What affects your 401(k) return?

There are many factors that could influence your 401(k) return, so you shouldn’t necessarily be worried if your returns don’t match the figures mentioned earlier. Also mentioned earlier is the fact that different plan providers offer different investment options, and different mutual funds and ETFs may perform differently. There are a few other factors that could affect your 401(k) returns, though.

Asset allocations

Your asset allocation heavily influences your 401(k) returns. For example, you might have noticed that investment portfolios consisting of 30% bonds and 40% bonds have different returns than the overall averages mentioned in Vanguard’s report. Specifically, the 70/30 stock/bond portfolio has a higher 1-year return than the 60/40 portfolio.

In general, portfolios with higher bond allocations tend to be less volatile, which is useful for some investors, such as those nearing retirement. However, bond-heavy portfolios also tend to have lower long-term returns.

Economic conditions

Economic conditions and market performance also have a big influence on returns. For example, consider the S&P; 500, which is a stock index. The S&P; 500 fell sharply in March 2020, only to rise steadily until the end of 2021.

Then, the index began to fall once again, though not as sharply as in 2020. Portfolios with higher stock allocations will rise and fall more dramatically during these periods of volatility in the stock market.


Another thing to consider is fees. When we invest, fees that might seem small could have a big impact. Mutual funds, for example, could have fees of 1% or higher. These fees could cost thousands of dollars on a portfolio that is invested for 30 or 40 years.

Measuring your 401(k)’s performance

Knowing whether your 401(k) investment account is on track can be tricky because there are many variables and many benchmarks to which you might compare your portfolio. For example, if your portfolio is invested entirely in a target date fund, then comparing its performance to that of the S&P; 500 won’t be very useful.

Other comparisons make more sense. For example, VTSAX, a total stock market index fund, will tend to have performance similar to the S&P; 500. If we add bonds to our portfolio, volatility will be reduced, but long-term performance will likely be less. One way to test different scenarios is to run a portfolio backtest, which will show how portfolios with different allocations would have performed based on historical data.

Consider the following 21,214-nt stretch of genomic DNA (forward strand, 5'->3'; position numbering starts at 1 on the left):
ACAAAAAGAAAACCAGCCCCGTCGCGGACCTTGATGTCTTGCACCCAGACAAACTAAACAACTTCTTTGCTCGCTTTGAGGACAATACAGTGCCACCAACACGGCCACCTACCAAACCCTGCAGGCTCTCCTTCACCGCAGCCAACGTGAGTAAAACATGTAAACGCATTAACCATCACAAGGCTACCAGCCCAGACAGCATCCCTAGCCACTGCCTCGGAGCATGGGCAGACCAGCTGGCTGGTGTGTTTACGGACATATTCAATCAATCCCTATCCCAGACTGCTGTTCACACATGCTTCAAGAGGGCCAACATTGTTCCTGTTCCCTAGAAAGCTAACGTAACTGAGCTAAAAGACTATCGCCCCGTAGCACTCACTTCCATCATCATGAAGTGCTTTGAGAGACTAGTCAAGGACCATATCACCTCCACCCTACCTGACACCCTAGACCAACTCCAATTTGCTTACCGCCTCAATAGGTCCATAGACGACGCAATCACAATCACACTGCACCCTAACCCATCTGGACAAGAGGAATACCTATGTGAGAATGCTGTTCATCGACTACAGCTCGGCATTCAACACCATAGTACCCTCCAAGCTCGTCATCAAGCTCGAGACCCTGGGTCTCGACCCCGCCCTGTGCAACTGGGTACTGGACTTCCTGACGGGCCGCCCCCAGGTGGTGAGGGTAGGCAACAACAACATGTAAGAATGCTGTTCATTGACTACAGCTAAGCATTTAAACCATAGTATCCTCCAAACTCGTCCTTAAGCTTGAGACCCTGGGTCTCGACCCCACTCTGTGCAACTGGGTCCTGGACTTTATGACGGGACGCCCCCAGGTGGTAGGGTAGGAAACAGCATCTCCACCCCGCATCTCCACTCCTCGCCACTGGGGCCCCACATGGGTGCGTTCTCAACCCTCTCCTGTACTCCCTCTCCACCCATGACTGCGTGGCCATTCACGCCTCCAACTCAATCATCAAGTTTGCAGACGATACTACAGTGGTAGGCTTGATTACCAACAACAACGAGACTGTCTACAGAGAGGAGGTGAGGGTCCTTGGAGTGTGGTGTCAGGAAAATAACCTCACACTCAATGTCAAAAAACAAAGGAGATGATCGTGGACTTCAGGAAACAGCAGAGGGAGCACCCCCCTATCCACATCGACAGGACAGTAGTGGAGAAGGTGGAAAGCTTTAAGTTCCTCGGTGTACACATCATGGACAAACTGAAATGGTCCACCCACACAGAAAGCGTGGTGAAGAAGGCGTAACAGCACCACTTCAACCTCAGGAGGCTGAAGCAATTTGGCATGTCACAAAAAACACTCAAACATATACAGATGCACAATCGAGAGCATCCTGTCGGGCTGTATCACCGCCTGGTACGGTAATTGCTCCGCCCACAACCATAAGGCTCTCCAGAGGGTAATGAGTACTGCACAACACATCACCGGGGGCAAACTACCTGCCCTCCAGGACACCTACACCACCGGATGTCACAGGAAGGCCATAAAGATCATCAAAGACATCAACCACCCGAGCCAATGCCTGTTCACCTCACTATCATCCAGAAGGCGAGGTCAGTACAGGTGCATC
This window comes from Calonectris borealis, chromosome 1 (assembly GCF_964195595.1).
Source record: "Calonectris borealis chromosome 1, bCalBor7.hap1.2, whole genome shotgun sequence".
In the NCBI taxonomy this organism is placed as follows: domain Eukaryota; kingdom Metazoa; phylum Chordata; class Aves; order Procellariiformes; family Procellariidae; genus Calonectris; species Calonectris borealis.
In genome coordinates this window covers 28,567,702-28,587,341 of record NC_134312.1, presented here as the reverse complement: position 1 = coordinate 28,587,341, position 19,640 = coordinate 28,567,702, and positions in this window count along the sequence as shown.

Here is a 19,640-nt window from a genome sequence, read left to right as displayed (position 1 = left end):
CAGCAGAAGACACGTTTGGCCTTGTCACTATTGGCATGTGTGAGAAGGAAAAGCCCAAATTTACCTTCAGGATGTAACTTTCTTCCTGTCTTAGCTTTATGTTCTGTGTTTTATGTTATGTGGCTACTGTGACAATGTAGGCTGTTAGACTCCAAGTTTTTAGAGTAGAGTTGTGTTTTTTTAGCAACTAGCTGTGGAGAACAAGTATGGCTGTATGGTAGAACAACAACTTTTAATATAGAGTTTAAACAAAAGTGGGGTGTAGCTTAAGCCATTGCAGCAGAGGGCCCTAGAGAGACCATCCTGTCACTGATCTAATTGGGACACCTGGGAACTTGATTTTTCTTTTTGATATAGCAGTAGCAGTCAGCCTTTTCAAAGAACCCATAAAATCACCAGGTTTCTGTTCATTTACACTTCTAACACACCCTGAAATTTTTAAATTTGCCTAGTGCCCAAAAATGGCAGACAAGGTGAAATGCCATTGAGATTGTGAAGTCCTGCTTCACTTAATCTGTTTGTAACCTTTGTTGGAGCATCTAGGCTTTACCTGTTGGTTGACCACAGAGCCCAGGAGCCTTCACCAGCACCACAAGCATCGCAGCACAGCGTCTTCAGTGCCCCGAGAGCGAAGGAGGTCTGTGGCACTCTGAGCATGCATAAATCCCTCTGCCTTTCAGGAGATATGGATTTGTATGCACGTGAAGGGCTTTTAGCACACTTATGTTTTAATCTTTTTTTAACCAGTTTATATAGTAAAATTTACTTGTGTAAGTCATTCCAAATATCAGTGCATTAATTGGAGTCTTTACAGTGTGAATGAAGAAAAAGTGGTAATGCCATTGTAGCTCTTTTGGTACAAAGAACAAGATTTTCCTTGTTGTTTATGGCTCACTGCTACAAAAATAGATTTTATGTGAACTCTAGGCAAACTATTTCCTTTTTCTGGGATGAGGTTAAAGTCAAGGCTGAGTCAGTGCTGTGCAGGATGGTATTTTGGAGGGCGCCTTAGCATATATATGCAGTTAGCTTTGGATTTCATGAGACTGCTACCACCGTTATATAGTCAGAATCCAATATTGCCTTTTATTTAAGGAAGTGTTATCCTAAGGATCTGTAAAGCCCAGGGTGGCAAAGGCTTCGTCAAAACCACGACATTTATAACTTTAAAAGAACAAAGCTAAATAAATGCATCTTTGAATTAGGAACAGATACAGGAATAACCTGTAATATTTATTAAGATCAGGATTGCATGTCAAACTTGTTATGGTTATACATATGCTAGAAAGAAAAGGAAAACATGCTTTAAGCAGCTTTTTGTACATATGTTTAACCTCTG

We can also use Vanguard’s data from the report mentioned earlier. The report includes millions of portfolios and provides ranges of returns:

  • 1-year return: 11.2% to 22.3%.
  • 3-year return: 5.0% to 24.2%.
  • 5-year return: 3.3% to 18.0%.

Notice the much wider variance for longer timeframes, which highlights the variation in portfolio composition. The report also shows ranges for investments such as target date funds, which have a range of 9.3% to 13.7%.

Choosing the right investments for your 401(k)

Just as gauging your portfolio’s performance can be tricky, so, too, can choosing the right investments. There are an infinite number of ways you could potentially invest your money, which could make it difficult to settle on one strategy. However, there are a few guidelines that could inform how to invest money in your 401(k).

Age minus 100 rule

Your 401(k)’s asset allocation will usually vary based on factors like your risk tolerance and how close you are to retirement (also known as your time horizon). However, the age minus 100 rule could serve as a guideline to address both of those issues at once. The rule is simple:

Your age - 100 = your portfolio’s stock allocation

For instance, if you are 30 years old, you subtract that from 100 to get 70, so you would allocate 70% of your portfolio to stocks. The remaining 30% would consist of bonds. At age 35, then, you would have 65% stocks and 35% bonds, and so on.

This rule is nice because it’s easy to follow and the math isn’t complicated. But some financial advisors have recommended changing the rule to be 110 minus age for fear of investors running out of money. After all, 35% is a relatively high bond allocation for a 35-year-old who still has a lot of earning years left. Making it 25% instead (and 75% stocks) will give their money more time to grow.